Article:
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CIBC Sees Choppier Waters Ahead for Aphria (APHA) Stock

With less than a week to go before Q4 earnings come out, eyes are beginning to turn to Canadian medical marijuana stock Aphria (APHA) -- in a bad way.

On Thursday for example, CIBC analyst John Zamparo warned that Street estimates for Aphria's fourth quarter look "aggressive," raising the possibility of an earnings miss come August 1st. Although the analyst still insists Aphria stock deserves to be valued at "a premium vs. [other] Canadian producers" of cannabis, that premium came down in a hurry yesterday, with Zamparo cutting his price target from C$12 per share to just C$6.50 per share. Adding fuel to the fire, Zamparo downgraded the stock from "neutral" to "underperform," (To watch Zamparo's track record, click here)

But why does Zamparo expect Aphria to underperform in the first place?

The answer comes in three parts:

First and foremost, Aphria currently has no CEO to lead it. While the analyst may believe Aphria is a superior cannabis play, it's going to be hard for the company to capitalize on its advantages, which include a "relatively developed footprint, nationwide distribution and some branding strength") and chart a good course with no one standing at the helm.

Second is the risk of another writedown happening in the near future. As you may recall, Aphria recently had to take a $50 million "non-cash impairment charge" related to its LATAM assets in Columbia, Argentina, Jamaica, and Brazil. Now, Zamparo is warning that the company may also need to write down some of the book value of its January 2018 acquisition of Nuuvera, which cost the company $500 million -- including $400 million worth of hard-to-value "goodwill." If it turns out that Aphria overpaid for this acquisition, as much as 80% of the assets acquired could be at risk of a writedown, making a fiscal year 2019 that's already expected to be deeply unprofitable, even worse.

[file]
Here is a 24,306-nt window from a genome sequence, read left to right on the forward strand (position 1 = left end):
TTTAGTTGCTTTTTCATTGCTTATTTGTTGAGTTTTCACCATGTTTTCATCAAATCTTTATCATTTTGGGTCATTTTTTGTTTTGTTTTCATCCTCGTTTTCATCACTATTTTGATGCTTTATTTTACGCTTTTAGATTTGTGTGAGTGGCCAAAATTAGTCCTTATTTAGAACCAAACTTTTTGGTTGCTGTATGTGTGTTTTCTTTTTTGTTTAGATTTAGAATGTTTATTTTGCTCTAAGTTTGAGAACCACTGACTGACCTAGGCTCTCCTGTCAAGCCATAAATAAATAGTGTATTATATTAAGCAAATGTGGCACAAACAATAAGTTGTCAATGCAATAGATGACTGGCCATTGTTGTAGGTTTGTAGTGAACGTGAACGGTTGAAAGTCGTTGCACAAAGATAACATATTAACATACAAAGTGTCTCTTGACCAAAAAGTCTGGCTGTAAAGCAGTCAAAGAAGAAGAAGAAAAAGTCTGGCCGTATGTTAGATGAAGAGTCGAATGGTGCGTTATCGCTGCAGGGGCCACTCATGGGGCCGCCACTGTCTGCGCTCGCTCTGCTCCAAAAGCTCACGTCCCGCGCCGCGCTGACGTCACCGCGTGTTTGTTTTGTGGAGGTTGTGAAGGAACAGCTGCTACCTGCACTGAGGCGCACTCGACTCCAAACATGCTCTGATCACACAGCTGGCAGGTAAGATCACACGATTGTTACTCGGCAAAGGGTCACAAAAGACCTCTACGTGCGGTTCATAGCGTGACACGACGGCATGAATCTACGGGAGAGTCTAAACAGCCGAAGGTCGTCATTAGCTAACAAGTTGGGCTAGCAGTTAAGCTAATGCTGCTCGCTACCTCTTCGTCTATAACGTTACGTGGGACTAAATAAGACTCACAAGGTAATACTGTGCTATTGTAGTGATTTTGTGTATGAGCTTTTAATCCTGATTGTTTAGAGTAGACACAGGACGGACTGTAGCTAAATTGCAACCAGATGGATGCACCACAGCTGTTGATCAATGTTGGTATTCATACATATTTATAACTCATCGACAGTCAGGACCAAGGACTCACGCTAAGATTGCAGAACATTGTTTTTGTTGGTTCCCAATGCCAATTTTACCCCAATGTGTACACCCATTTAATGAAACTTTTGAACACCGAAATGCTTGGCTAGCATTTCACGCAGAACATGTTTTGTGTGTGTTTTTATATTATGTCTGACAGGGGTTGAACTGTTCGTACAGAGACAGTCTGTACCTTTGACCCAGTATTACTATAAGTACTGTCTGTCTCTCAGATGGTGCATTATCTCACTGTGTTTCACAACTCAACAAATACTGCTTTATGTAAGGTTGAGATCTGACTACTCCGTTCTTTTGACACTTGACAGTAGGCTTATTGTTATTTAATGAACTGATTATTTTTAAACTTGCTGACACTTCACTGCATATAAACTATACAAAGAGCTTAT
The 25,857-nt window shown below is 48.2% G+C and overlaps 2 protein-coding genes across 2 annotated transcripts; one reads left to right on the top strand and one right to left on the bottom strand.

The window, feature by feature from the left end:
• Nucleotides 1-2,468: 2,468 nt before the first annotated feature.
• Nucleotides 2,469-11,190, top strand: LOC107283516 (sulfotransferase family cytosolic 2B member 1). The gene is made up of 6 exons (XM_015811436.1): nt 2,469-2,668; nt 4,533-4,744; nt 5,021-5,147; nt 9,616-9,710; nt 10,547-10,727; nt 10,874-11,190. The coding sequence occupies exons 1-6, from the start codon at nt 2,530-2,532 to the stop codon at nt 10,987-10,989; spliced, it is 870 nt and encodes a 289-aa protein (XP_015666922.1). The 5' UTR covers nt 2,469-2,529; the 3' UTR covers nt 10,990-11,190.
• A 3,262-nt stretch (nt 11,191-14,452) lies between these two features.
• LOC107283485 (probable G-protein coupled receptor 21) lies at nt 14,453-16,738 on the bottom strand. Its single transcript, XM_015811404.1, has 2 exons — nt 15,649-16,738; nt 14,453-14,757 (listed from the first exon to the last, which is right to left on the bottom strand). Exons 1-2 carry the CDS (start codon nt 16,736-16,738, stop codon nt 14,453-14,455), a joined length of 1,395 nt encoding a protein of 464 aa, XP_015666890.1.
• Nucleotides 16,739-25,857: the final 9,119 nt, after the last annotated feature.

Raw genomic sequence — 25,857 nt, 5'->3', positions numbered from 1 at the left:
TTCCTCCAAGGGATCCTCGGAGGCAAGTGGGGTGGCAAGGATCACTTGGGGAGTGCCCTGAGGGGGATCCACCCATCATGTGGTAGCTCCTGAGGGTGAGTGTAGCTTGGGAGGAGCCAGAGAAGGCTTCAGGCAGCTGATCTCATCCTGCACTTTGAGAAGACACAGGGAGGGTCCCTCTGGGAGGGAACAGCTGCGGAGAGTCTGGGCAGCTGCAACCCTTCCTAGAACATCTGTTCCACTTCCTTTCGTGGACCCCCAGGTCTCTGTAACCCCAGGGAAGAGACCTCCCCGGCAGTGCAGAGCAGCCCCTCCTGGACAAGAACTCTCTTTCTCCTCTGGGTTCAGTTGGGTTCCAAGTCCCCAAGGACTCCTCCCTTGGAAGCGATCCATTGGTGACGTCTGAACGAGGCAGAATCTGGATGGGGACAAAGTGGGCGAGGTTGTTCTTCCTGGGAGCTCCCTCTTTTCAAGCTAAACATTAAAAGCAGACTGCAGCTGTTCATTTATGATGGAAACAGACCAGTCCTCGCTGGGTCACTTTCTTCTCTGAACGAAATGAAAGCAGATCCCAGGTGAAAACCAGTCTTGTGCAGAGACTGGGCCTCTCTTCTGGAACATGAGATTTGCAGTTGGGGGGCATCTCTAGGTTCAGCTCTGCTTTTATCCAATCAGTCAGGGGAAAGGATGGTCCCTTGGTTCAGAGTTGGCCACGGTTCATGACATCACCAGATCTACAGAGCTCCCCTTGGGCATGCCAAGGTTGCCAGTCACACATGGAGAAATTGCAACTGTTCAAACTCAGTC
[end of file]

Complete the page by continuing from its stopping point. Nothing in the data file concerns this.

And speaking of profits, Zamparo's third risk -- along with a risk to Aphria's sales. "We've significantly reduced our estimates for sales and EBITDA in both F20 and F21," says the analyst, with Aphria now expected to report full year sales of only C$225.5 million for this year, followed by $546.2 million in sales next year. Granted, that's still a big jump in sales (if it happens). But it's also 14% fewer sales than what the analyst previously called for.

Worse, earnings before interest, taxes, depreciation, and amortization ("EBITDA" -- there probably won't be any net income) are now expected to run negative to the tune of C$44 million in 2019, and amount to only positive C$4.3 million in 2020. Previously, Zamparo had been looking for C$39 million in 2020 EBITDA, so this is a very sizeable 89% reduction in expected profit.

No doubt this will come as a disappointment to Aphria investors -- but perhaps not only to Aphria investors. Fact is, Zamparo is seeing "slower ... growth than previously contemplated" all across the marijuana industry. And if that proves to be the case, well, investors in Cronos (CRON), in Aurora Cannabis (ACB), and in Canopy Growth (CGC) -- don't say you weren't warned.

However, not all analysts on the street voice Zamparo's bearish forecast for the Canadian cannabis maker, as TipRanks analytics showcase APHA as a Buy. Based on 15 analysts polled in the last 12 months, 11 rate Aphria stock a Buy, 2 suggest Hold, and 2 recommend Sell. The 12-month average price target stands at C$11.52, marking about 50% upside from where the stock is currently trading. (See APHA's price targets and analyst ratings on TipRanks)